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A golden celebration of 'Dr. Who'

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A golden celebration of 'Dr. Who' - Film traces show's origins 50 years ago

A big weekend for "Doctor Who" fans hits a high early note today at 8 p.m. with "An Adventure in Space and Time," an enchanting (even for viewers who wouldn't know "Doctor Who" from Dr. John) docudrama that explains the beloved sci-fi series' origins. In a very sly way, it's also part of the bottomless TV remembrance of President John F. Kennedy's assassination.

What was conceived as a little British TV show to hook kiddies and sports fans debuted on the night of Nov. 23, 1963, and was almost lost to understandably poor ratings. It rocketed after episode two and is still flying.

The film stars David Bradley ("Game of Thrones," "Broadchurch") as founding Doctor William Hartnell. Jessica Raine ("Call the Midwife") plays pioneering producer Verity Lambert, Sacha Dhawan ("After Earth") plays pioneering director Waris Hussein and Brian Cox ("The Bourne Identity") plays TV impresario Sydney Newman.

Mark Gatiss ("Sherlock," "Doctor Who") is writer-producer. Steven Moffat ("Doctor Who," "Sherlock") and Caroline Skinner ("Doctor Who," "The Fades") are executive producers. Terry McDonough ("Breaking Bad," "The Street") directs.

It's a big-swing cast and crew, in other words, and they hit it out of the park.

"I was very keen to make a film that felt like it was made then, watching it now," said McDonough at the Summer TV Tour in Hollywood. "But we didn't have a great budget. We only had 20 days to shoot it, and one camera. So that in itself was a bit of a challenge.

"So we pulled in favors left, right and center. And then we found that a lot of the favors seemed to come from people who were just big fans of the show, and it was part of their childhood as well. So people were prepared to help out a lot.

"We went about creating some of the sets in the original program (with the guidance of Hussein), and then heightening the colors that we used on set so we could then, in the post-production process, tone them down to give an overall more '60s technical faith and feel to it, and that seems to have worked."

Bradley, who visited the TV Tour not long after presiding as Walder Frey over the infamous Red Wedding scene in "Game of Thrones," was mostly unfamiliar with Hartnell when he took the role, but learned more of his difficult early life as he researched his character.

"He was born illegitimately behind St. Pancras Station in London, and he never knew his father," Bradley said. "He suffered a lot of taunting for his illegitimacy. It was just not a good start in life, you know.

"But he never talked about it, (and) one feels that it left him with a deep insecurity, which occasionally would come out, (and he would) explode when he was on set.

"(The script) doesn't try and sentimentalize his life or anything. (It) shows all the different sides to him. It's always great for an actor to play someone who's got a kind of a secret, or lots of dark and light and different colors in his nature, I guess. There's more to explore, and it makes him more complex and interesting. So that's the challenge, but also the pleasure of discovering what he was like."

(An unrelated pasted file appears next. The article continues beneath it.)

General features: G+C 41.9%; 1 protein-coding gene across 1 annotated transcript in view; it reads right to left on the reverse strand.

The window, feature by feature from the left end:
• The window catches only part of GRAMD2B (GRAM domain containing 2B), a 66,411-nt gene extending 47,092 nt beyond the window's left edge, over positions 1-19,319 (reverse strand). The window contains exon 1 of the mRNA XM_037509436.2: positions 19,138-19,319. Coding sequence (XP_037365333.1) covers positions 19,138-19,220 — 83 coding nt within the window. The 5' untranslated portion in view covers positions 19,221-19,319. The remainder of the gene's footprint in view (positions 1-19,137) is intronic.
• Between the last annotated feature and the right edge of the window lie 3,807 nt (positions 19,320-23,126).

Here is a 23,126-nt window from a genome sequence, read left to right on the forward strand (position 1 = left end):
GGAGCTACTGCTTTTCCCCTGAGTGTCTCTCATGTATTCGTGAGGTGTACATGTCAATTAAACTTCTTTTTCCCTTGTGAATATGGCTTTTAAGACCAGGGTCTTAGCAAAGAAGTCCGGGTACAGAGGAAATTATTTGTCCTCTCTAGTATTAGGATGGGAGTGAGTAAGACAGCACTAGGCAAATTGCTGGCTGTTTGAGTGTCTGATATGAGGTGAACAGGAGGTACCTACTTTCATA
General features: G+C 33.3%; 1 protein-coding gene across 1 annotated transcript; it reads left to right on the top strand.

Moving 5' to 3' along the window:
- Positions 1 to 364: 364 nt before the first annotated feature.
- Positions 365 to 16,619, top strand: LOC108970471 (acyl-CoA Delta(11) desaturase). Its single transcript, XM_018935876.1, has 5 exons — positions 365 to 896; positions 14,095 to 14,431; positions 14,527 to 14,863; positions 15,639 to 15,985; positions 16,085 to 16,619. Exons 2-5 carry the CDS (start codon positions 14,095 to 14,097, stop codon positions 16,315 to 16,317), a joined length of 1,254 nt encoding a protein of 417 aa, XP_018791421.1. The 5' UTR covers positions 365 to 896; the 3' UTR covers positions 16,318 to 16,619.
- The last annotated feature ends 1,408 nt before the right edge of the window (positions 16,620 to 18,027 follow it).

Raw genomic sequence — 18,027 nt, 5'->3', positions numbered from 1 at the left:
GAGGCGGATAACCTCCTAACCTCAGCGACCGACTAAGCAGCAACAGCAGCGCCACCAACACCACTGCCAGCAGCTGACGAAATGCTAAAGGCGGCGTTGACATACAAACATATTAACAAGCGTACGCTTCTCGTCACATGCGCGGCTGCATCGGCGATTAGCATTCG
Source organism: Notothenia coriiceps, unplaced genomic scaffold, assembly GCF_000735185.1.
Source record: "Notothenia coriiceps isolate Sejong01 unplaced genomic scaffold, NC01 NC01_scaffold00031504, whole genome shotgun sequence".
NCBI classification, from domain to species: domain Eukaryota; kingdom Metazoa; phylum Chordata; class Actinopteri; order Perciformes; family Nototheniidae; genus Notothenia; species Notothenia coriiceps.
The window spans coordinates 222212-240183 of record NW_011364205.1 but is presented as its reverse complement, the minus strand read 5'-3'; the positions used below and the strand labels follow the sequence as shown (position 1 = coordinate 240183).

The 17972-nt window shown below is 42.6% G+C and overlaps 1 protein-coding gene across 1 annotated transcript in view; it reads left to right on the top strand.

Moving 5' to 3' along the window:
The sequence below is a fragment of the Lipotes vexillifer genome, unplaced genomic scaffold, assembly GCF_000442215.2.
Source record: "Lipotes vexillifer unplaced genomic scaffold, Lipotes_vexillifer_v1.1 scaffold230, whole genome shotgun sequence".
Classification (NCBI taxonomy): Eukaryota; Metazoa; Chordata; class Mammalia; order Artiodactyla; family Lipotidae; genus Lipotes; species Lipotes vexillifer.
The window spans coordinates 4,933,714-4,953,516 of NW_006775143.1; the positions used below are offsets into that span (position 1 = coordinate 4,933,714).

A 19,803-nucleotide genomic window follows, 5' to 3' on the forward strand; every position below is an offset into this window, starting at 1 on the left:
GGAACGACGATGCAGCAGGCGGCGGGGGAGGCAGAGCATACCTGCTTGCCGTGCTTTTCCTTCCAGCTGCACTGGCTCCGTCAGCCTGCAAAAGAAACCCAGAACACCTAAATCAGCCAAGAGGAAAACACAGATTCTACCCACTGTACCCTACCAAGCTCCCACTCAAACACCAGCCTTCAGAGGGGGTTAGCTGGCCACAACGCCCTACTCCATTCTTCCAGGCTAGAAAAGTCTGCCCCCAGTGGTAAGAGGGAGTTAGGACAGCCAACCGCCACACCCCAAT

The first "Doctor Who" was a leap for Hartnell, as it was for the BBC.

"I could understand Hartnell's reluctance initially when he met Verity Lambert and Waris, because he just saw a couple of kids with a crazy kids idea," Bradley said. "It's easy to look back now and just imagine it arrived fully formed. Someone put the script on a producer's desk and they said, 'Yeah, let's throw money at that. That's great.' But, of course, television is never like that. And this had more problems than most, I suspect."

As "An Adventure in Space and Time" shows, it did. That it succeeded and continues to succeed is a miracle through space and time.

"(It was) just different and bold, I think," McDonough said. "It had a great soundtrack and a brilliant opening title sequence that had not been done before. It was way ahead of its time. We're still feeding off it now."

... ... .

Dave Walker can be reached at or 504.826.3429. Read more TV coverage at Follow him at


"An Adventure in Space and Time"

Today, 8 p.m.

BBC America

Other special "Doctor Who" 50th anniversary programming on BBC America:


"Doctor Who Explained," 7 p.m. Cast members from the series' long run reflect on its legacy.


"Dr. Who 50th Live," 1 p.m. A fan-centric celebration.

"Doctor Who: The Day of the Doctor," 1:50 p.m. A fresh adventure, broadcast at the same time it will air in England.


"Doctor Who: The Doctors Revisited," 7 p.m. A new special celebrates Doctor Matt Smith.

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  • APA 6th ed.: Walker, Dave (2013-11-22). A golden celebration of 'Dr. Who'. The New Orleans Times-Picayune p. C-1.
  • MLA 7th ed.: Walker, Dave. "A golden celebration of 'Dr. Who'." The New Orleans Times-Picayune [add city] 2013-11-22, C-1. Print.
  • Chicago 15th ed.: Walker, Dave. "A golden celebration of 'Dr. Who'." The New Orleans Times-Picayune, edition, sec., 2013-11-22
  • Turabian: Walker, Dave. "A golden celebration of 'Dr. Who'." The New Orleans Times-Picayune, 2013-11-22, section, C-1 edition.
  • Wikipedia (this article): <ref>{{cite news| title=A golden celebration of 'Dr. Who' | url= | work=The New Orleans Times-Picayune | pages=C-1 | date=2013-11-22 | via=Doctor Who Cuttings Archive | accessdate=25 October 2021 }}</ref>
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